A problem seems to be that Tesla have given the maximum TOP's they can possibly manage but not the maximum power used to attain those TOP's, instead they've measured the power draw in the vehicle that's running their specific software (at 2300 frames per second).
Software that can run at 2300fps on a 144 TOP system won't push a 320 TOP system to 100%, it'll just perform the necessary calculations faster and wait in an idle state until the next frame, or maybe never even reach it's highest power state and run at lower clocks and power?
Good point but would still be several times the price of the Tesla solution that seems to do the job just fine.
Nvidia solution was more expensive, not inferior.
Tesla making their own chips cost a hell of a lot less compared to an AI chip that is not just dedicated to what they need. They can make chips that are more suited to them, smaller and less power hungry, and run their own custom code.
Tesla put all their ground work on nvidia chips. They actually had self driving solution under nvidia, but decided to wait until they can put it on their own chips, which is why it took a few more years to finalize it.
Nvidia's problem is that they are not as flexible as AMD or other dedicated solutions. They will not bend over to make a dedicated solution for a customer, but they expect their customers to adjust themselves to nvidia.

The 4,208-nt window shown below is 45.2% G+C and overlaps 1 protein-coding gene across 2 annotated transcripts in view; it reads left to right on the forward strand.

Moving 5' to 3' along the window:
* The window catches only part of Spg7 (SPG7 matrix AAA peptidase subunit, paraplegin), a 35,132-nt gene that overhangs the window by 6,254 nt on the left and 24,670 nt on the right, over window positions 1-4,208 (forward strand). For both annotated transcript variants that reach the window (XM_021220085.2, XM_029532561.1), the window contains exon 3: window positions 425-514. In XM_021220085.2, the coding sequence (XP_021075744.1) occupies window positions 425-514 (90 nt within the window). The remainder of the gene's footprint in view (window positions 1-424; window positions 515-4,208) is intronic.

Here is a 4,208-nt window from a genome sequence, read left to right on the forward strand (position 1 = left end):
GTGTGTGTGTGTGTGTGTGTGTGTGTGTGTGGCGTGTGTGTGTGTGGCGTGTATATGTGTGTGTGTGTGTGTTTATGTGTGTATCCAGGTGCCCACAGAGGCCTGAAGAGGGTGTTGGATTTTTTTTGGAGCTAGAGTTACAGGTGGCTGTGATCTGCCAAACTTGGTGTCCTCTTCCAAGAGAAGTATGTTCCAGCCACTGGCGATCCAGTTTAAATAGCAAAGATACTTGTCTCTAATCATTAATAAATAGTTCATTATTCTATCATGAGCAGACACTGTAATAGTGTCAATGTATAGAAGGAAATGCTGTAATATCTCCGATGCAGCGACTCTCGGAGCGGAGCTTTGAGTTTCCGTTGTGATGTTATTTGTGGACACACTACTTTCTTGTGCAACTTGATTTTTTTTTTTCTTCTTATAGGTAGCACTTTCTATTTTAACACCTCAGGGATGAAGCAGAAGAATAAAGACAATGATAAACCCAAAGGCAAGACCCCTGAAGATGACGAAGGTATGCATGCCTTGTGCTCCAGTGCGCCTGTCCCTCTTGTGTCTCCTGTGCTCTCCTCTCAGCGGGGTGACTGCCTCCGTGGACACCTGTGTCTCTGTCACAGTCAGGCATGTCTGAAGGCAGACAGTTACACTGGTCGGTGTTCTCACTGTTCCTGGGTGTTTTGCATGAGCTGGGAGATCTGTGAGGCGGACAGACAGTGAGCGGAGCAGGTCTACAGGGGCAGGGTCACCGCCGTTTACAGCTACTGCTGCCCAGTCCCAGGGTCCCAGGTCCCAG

This has been reducing their customer list for the last decade by quite a lot.
Its not surprising how Nvidia lose out of markets because their solutions cost too much. They could be dominating everything if they'd just keep it reasonable.
I remember seeing Nvidia lash out about Tesla's claims and immediately knew what Tesla had was the real deal and Nvidia wasn't happy. I'm actually in the market for a new car and i'm very very heavily leaning on getting a model 3. Trying to see if i can secure a good deal on one in June as i've heard others be successful in getting decent discounts at the end of a quarter on unclaimed inventory.